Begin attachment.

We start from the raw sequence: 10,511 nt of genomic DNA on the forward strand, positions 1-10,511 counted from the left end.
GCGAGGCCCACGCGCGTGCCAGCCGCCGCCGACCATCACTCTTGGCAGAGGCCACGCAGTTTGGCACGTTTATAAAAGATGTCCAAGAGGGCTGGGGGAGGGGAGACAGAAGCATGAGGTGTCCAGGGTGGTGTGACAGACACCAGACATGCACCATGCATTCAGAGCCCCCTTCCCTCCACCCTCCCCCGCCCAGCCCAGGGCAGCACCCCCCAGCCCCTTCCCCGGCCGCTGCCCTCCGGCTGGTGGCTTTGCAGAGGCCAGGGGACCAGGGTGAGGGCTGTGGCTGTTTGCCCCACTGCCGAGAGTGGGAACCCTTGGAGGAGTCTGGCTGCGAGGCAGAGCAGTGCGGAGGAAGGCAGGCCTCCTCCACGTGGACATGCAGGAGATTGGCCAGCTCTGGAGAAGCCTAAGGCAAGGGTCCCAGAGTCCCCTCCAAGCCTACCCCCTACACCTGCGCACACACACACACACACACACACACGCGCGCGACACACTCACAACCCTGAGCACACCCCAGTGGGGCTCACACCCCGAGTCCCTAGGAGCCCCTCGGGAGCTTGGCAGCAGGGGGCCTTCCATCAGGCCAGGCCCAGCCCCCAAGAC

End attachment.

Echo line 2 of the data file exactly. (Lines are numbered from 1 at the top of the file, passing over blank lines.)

GCGAGGCCCACGCGCGTGCCAGCCGCCGCCGACCATCACTCTTGGCAGAGGCCACGCAGTTTGGCACGTTTATAAAAGATGTCCAAGAGGGCTGGGGGAGGGGAGACAGAAGCATGAGGTGTCCAGGGTGGTGTGACAGACACCAGACATGCACCATGCATTCAGAGCCCCCTTCCCTCCACCCTCCCCCGCCCAGCCCAGGGCAGCACCCCCCAGCCCCTTCCCCGGCCGCTGCCCTCCGGCTGGTGGCTTTGCAGAGGCCAGGGGACCAGGGTGAGGGCTGTGGCTGTTTGCCCCACTGCCGAGAGTGGGAACCCTTGGAGGAGTCTGGCTGCGAGGCAGAGCAGTGCGGAGGAAGGCAGGCCTCCTCCACGTGGACATGCAGGAGATTGGCCAGCTCTGGAGAAGCCTAAGGCAAGGGTCCCAGAGTCCCCTCCAAGCCTACCCCCTACACCTGCGCACACACACACACACACACACACACGCGCGCGACACACTCACAACCCTGAGCACACCCCAGTGGGGCTCACACCCCGAGTCCCTAGGAGCCCCTCGGGAGCTTGGCAGCAGGGGGCCTTCCATCAGGCCAGGCCCAGCCCCCAAGAC